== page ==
After multiple settlement attempts with Whittaker and then property owner, Santa Clarita, LLC proved to be unsuccessful, a complaint was filed against Whittaker and Santa Clarita, LLC in 2000 to pay for the costs to address groundwater contamination near the Whittaker-Bermite site. Following a 2003 court decision that Whittaker and Santa Clarita, LLC were liable for the costs of groundwater clean-up, the parties began settlement negotiations to develop a plan to treat perchlorate found in the drinking water wells and contain the perchlorate contamination from spreading to other groundwater supply wells.

In 2007, the predecessor water companies entered into a multi-million dollar settlement agreement with Whittaker and its insurers that, among other things, paid for the construction of a state-of-the art perchlorate treatment facility, located near Lowe’s off Bouquet Canyon Road, which began delivering treated groundwater in January 2011. The settlement agreement also funded two replacement wells that are under construction near Magic Mountain.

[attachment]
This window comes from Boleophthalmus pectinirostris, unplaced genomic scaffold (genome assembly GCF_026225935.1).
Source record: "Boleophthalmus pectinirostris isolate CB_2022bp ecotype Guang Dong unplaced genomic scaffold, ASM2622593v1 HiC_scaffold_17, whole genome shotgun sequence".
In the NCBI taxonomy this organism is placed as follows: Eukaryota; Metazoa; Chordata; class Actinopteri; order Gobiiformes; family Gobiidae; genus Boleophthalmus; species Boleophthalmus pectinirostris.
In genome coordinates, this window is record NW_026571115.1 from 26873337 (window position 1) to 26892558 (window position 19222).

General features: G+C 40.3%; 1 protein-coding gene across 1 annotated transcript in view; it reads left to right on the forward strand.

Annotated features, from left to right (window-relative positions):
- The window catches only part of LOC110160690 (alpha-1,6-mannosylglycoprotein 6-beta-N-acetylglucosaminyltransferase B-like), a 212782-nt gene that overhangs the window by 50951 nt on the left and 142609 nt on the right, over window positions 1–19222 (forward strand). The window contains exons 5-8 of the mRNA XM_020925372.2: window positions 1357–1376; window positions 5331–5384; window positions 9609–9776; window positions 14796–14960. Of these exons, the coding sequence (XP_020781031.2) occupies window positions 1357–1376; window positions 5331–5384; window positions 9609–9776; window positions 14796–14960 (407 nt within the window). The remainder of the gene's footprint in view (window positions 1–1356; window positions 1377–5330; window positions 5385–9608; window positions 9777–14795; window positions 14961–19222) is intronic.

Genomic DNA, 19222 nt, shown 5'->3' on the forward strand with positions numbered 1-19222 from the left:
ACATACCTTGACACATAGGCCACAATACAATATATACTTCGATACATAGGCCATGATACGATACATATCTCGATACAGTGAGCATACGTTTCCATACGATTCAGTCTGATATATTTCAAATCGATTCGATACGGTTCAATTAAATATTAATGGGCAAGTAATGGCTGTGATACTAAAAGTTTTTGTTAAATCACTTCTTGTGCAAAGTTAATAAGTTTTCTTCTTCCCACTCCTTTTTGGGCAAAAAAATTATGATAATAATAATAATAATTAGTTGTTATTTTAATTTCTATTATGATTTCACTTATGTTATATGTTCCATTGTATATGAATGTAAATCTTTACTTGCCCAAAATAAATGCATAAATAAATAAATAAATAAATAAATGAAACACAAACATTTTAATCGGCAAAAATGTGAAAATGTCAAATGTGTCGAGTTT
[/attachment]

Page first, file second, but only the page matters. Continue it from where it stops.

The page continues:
Working to Ensure Quality Drinking Water

But since 2007, other wells became impacted by perchlorate and groundwater contaminants, such as volatile organic compounds. These impacted wells were removed from service until effective treatment systems can be designed, constructed, installed and permitted through the Division of Drinking Water. Whittaker was unwilling to fund the installation of additional treatment systems and a second complaint was filed in 2018. The impacted wells will stay offline until such time treatment systems are installed and the Division of Drinking Water issues permits that allow the treated water to be used for drinking water.

“Water quality is a top priority, and we strive to ensure that the water we serve our customers meets all standards set by Federal and State regulating agencies,” stated Matt Stone, SCV Water General Manager. “With the monies we receive, we will be working to clean and restore several wells that have been offline due to groundwater contamination.”